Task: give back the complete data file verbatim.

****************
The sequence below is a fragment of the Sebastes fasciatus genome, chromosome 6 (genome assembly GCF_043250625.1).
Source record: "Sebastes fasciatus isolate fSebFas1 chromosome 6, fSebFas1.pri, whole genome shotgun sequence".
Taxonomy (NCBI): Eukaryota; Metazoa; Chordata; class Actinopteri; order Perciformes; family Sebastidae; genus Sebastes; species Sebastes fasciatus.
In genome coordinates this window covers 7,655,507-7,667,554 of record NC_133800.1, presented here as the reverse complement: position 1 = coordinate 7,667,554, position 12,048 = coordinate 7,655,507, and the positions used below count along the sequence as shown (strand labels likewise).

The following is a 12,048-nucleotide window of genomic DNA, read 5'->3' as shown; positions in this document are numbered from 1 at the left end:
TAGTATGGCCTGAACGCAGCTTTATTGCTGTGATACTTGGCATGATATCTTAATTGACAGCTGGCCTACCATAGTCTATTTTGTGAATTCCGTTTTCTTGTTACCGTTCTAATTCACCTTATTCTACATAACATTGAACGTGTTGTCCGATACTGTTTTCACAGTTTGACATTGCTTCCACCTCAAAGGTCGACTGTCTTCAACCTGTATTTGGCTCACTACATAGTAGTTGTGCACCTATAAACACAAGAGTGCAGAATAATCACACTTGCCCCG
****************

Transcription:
The sequence below is a fragment of the Sebastes fasciatus genome, chromosome 6 (genome assembly GCF_043250625.1).
Source record: "Sebastes fasciatus isolate fSebFas1 chromosome 6, fSebFas1.pri, whole genome shotgun sequence".
Taxonomy (NCBI): Eukaryota; Metazoa; Chordata; class Actinopteri; order Perciformes; family Sebastidae; genus Sebastes; species Sebastes fasciatus.
In genome coordinates this window covers 7,655,507-7,667,554 of record NC_133800.1, presented here as the reverse complement: position 1 = coordinate 7,667,554, position 12,048 = coordinate 7,655,507, and the positions used below count along the sequence as shown (strand labels likewise).

The following is a 12,048-nucleotide window of genomic DNA, read 5'->3' as shown; positions in this document are numbered from 1 at the left end:
TAGTATGGCCTGAACGCAGCTTTATTGCTGTGATACTTGGCATGATATCTTAATTGACAGCTGGCCTACCATAGTCTATTTTGTGAATTCCGTTTTCTTGTTACCGTTCTAATTCACCTTATTCTACATAACATTGAACGTGTTGTCCGATACTGTTTTCACAGTTTGACATTGCTTCCACCTCAAAGGTCGACTGTCTTCAACCTGTATTTGGCTCACTACATAGTAGTTGTGCACCTATAAACACAAGAGTGCAGAATAATCACACTTGCCCCG